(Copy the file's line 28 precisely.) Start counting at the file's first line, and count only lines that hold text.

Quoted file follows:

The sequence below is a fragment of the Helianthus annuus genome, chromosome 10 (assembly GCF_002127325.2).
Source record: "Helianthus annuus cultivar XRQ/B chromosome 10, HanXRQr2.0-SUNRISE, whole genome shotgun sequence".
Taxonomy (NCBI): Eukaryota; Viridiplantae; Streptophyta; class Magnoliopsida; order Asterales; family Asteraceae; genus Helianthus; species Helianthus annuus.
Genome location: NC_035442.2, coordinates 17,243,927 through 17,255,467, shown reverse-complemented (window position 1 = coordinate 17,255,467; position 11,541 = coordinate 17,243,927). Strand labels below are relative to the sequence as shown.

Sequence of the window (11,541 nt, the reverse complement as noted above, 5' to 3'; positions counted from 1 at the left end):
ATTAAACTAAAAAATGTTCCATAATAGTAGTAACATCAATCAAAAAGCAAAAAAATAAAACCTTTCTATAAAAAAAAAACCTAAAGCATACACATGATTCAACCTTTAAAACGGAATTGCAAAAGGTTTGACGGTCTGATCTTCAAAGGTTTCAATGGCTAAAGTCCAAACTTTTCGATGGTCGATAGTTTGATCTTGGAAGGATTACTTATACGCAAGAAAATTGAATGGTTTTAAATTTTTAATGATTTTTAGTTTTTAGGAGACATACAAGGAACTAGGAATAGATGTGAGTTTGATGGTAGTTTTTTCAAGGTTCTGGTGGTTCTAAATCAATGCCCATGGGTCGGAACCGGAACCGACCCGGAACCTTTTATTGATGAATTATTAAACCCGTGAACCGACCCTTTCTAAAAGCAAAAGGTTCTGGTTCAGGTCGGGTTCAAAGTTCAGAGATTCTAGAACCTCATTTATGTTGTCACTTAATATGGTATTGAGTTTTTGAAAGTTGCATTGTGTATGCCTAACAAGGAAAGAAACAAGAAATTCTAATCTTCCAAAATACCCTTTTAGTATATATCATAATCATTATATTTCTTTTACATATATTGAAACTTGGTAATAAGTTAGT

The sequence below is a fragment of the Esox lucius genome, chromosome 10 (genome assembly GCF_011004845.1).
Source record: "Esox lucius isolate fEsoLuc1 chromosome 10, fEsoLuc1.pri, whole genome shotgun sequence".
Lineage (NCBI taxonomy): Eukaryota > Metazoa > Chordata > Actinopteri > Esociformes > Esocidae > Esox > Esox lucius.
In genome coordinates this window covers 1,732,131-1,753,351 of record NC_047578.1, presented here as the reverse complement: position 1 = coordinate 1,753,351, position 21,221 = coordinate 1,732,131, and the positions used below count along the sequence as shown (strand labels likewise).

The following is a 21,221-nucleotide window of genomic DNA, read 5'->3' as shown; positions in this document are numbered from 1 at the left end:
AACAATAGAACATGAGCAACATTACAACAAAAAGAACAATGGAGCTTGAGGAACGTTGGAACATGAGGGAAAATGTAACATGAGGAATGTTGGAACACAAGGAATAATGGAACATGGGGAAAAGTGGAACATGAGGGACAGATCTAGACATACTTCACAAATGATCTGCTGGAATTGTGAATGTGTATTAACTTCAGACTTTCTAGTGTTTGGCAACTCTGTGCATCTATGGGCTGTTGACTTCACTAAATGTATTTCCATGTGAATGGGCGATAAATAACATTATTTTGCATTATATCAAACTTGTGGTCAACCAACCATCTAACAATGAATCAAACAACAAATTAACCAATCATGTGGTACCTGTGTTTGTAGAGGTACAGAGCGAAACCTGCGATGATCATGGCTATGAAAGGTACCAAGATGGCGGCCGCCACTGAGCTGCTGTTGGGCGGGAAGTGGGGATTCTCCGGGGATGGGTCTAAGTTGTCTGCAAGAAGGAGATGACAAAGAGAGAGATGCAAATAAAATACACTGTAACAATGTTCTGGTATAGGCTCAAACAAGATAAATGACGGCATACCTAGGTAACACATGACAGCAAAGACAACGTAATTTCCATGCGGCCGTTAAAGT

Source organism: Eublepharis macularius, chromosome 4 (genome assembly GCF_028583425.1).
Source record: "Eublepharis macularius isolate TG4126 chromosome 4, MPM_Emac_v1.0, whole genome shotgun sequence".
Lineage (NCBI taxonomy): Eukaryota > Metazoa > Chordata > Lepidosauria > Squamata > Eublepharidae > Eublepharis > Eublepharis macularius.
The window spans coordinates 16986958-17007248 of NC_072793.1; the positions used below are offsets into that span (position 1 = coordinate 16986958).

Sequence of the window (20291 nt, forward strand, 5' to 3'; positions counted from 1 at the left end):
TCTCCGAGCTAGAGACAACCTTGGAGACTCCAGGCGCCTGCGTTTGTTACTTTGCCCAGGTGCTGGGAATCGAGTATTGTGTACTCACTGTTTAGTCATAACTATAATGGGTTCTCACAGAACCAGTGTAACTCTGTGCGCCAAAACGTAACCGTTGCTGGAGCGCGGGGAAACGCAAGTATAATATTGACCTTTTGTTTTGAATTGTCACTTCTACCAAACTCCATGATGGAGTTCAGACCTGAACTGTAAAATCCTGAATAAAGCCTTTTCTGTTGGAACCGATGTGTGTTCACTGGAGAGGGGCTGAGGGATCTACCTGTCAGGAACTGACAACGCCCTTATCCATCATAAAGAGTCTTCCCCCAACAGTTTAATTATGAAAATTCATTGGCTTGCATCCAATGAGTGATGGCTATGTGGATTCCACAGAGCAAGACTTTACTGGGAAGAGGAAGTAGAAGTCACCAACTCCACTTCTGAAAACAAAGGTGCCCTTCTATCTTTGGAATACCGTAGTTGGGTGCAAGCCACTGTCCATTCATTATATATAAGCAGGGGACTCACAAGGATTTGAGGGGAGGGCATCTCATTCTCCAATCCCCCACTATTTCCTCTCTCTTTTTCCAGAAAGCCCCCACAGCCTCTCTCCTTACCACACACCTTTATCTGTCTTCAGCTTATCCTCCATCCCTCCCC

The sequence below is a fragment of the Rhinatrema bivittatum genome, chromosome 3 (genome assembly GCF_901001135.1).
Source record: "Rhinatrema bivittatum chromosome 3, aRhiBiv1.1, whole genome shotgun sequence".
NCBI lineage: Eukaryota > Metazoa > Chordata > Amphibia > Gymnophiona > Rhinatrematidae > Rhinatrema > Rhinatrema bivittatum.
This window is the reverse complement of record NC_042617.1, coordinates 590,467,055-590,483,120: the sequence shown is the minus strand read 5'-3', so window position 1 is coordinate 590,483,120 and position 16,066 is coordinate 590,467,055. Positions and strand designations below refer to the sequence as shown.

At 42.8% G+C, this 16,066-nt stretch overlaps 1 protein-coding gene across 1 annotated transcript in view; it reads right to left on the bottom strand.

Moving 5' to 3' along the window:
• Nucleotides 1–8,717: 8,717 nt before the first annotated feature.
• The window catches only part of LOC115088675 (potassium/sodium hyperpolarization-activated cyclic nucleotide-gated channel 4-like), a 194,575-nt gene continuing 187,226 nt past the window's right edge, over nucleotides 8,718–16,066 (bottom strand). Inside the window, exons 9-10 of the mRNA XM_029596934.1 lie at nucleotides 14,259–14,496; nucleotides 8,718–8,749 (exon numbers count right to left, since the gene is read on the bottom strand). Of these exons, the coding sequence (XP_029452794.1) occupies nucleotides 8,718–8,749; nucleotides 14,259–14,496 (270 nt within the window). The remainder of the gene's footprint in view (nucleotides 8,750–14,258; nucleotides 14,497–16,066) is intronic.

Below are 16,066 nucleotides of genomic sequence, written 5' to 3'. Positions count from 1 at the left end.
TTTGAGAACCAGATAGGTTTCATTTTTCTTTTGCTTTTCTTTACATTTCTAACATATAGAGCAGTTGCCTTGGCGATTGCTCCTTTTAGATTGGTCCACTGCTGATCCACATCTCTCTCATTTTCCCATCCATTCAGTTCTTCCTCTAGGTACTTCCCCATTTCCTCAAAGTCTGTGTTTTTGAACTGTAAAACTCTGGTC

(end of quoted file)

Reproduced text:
TTTGAGAACCAGATAGGTTTCATTTTTCTTTTGCTTTTCTTTACATTTCTAACATATAGAGCAGTTGCCTTGGCGATTGCTCCTTTTAGATTGGTCCACTGCTGATCCACATCTCTCTCATTTTCCCATCCATTCAGTTCTTCCTCTAGGTACTTCCCCATTTCCTCAAAGTCTGTGTTTTTGAACTGTAAAACTCTGGTC